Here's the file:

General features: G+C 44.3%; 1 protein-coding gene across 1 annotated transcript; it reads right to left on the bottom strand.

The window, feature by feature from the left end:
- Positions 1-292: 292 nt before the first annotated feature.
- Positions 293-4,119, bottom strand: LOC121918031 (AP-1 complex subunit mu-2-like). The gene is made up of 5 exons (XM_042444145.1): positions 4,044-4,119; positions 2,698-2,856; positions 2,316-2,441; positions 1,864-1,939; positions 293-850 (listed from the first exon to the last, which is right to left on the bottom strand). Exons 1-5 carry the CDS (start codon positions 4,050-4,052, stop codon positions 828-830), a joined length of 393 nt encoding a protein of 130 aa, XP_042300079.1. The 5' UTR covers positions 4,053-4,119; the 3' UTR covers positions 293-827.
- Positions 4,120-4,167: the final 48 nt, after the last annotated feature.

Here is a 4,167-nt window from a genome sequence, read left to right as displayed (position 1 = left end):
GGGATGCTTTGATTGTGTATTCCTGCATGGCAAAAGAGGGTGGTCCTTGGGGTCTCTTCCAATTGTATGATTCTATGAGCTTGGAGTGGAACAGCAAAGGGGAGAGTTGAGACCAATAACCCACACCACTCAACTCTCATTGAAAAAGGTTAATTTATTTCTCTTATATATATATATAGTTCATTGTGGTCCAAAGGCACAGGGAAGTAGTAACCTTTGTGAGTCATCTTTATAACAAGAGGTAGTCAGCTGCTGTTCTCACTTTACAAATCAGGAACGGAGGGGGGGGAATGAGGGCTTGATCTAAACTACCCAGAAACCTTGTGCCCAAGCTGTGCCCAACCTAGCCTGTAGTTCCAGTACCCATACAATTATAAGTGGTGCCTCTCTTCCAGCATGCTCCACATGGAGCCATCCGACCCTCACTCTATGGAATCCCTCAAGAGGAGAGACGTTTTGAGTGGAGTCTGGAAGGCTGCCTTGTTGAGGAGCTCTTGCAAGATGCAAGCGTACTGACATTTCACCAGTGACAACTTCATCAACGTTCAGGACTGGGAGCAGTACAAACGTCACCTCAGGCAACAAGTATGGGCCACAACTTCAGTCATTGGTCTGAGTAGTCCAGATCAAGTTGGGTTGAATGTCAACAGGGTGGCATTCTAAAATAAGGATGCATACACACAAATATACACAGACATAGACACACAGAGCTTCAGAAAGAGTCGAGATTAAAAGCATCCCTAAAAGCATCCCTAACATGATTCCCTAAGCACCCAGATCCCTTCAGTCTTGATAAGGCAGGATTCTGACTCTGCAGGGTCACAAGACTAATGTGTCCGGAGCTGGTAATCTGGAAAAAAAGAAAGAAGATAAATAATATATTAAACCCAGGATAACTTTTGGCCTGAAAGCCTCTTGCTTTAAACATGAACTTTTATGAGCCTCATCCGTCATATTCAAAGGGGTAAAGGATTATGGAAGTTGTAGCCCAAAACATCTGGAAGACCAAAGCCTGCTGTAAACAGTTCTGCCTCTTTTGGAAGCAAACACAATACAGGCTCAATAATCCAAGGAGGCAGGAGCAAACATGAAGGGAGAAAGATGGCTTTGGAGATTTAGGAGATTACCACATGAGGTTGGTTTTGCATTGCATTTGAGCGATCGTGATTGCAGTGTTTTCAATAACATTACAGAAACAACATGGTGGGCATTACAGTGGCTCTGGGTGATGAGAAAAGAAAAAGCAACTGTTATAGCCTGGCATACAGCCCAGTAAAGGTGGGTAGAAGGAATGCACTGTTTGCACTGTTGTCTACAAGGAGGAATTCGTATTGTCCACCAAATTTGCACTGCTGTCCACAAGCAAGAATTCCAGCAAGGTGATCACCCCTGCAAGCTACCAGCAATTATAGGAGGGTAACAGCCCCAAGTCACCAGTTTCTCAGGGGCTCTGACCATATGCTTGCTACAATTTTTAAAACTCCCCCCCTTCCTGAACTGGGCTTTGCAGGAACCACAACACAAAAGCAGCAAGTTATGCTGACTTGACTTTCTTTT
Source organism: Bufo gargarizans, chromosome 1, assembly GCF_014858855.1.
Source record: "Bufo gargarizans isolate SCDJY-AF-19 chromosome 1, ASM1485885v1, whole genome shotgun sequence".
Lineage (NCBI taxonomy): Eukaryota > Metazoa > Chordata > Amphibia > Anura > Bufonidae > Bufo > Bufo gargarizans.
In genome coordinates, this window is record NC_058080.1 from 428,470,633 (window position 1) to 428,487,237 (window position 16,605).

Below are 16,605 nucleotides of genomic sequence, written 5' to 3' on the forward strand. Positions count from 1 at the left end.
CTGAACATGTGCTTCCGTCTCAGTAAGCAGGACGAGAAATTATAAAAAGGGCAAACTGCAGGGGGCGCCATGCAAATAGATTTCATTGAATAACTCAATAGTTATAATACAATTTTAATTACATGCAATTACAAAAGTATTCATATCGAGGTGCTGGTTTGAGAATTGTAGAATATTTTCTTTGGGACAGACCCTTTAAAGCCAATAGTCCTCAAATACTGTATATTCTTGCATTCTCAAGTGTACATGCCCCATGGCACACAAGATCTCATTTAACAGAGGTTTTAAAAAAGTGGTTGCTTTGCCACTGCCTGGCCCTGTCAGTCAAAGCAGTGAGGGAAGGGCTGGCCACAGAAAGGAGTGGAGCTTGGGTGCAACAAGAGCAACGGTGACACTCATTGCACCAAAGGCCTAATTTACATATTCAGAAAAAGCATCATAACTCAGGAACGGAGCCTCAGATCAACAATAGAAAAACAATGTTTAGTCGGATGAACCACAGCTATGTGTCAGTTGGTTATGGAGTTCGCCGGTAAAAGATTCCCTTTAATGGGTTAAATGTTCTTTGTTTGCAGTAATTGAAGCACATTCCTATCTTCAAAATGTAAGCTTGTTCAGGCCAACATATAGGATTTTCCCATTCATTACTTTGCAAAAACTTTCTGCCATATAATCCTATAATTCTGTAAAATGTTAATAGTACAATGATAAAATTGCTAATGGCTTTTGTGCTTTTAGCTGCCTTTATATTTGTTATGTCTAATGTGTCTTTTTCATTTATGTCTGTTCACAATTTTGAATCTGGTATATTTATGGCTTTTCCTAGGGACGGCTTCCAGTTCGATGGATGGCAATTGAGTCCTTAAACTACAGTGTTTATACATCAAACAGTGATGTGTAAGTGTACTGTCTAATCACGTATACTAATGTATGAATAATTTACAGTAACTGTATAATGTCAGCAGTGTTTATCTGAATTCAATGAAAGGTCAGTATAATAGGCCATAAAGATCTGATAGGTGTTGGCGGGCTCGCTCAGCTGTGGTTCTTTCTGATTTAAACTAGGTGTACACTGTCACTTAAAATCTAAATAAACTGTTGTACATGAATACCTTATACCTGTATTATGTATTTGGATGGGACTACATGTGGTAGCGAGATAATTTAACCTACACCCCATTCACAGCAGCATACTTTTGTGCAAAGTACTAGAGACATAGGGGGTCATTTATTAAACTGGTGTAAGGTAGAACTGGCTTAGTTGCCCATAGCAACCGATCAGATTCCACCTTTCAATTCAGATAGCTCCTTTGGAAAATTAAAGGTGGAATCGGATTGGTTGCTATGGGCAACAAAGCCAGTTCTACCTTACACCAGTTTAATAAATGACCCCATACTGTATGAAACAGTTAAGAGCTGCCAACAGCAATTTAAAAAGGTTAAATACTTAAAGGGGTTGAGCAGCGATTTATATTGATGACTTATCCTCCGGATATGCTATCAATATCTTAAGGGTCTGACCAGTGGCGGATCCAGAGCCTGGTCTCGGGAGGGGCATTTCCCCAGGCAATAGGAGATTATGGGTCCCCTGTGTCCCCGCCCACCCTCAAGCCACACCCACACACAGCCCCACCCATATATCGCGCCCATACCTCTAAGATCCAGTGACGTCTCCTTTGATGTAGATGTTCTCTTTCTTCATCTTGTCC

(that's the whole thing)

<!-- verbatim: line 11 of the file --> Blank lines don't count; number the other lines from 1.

In genome coordinates, this window is record NC_058080.1 from 428,470,633 (window position 1) to 428,487,237 (window position 16,605).